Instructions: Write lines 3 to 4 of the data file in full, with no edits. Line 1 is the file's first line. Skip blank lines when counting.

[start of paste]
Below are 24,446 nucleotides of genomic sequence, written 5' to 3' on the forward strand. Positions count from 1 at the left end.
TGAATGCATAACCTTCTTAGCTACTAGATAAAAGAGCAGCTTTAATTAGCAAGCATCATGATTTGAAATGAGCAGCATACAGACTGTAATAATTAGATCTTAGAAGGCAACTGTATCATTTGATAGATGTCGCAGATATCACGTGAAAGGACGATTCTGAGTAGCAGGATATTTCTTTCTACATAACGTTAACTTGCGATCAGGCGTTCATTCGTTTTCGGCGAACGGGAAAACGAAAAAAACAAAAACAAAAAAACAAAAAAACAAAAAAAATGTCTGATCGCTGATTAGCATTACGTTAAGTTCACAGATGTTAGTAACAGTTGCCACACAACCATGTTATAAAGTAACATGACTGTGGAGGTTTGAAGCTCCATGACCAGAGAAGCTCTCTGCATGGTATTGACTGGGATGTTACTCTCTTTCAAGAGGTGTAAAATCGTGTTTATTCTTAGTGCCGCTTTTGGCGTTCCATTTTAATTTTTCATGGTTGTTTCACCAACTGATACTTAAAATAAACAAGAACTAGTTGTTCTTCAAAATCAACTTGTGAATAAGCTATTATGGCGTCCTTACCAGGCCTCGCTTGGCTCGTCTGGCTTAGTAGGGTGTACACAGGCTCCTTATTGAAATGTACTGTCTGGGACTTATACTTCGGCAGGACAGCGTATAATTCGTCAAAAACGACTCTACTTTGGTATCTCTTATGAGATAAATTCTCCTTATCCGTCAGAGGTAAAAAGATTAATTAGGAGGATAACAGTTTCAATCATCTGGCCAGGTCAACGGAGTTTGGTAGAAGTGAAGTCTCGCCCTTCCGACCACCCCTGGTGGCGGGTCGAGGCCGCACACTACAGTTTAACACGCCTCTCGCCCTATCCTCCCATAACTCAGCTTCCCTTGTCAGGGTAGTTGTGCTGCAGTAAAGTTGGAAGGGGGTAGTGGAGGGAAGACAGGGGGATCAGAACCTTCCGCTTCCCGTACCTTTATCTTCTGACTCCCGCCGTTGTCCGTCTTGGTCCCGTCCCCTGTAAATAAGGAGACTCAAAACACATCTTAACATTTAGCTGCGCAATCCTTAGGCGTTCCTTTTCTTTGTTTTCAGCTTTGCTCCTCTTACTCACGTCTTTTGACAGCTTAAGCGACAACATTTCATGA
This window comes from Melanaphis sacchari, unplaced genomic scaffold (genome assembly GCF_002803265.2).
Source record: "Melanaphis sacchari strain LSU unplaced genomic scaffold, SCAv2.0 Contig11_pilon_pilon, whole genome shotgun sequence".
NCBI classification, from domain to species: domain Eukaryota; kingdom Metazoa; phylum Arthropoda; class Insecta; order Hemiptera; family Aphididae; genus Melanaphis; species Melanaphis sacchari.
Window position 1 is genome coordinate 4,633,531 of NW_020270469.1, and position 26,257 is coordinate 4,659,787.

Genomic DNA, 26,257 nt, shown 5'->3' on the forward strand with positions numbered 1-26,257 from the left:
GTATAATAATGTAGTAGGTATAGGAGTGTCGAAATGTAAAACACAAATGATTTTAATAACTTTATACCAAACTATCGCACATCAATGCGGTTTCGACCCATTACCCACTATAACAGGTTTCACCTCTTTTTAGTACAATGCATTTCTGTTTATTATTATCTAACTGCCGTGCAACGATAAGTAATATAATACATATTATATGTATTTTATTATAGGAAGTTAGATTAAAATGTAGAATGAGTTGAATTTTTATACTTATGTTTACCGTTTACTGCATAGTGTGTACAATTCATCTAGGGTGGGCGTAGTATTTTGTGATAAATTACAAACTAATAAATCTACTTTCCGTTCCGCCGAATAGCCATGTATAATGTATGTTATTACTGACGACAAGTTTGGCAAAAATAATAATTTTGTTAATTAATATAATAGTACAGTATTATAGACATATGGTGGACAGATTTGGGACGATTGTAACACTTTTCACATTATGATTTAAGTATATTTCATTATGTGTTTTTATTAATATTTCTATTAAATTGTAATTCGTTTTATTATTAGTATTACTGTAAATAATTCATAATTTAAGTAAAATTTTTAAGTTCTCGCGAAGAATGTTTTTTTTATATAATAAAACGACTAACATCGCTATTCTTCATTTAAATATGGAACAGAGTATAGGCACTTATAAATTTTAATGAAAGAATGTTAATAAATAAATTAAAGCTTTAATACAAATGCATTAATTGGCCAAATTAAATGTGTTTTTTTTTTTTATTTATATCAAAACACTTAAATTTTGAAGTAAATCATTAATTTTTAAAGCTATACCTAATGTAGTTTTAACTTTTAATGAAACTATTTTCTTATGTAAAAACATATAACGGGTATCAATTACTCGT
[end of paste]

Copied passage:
This window comes from Melanaphis sacchari, unplaced genomic scaffold (genome assembly GCF_002803265.2).
Source record: "Melanaphis sacchari strain LSU unplaced genomic scaffold, SCAv2.0 Contig11_pilon_pilon, whole genome shotgun sequence".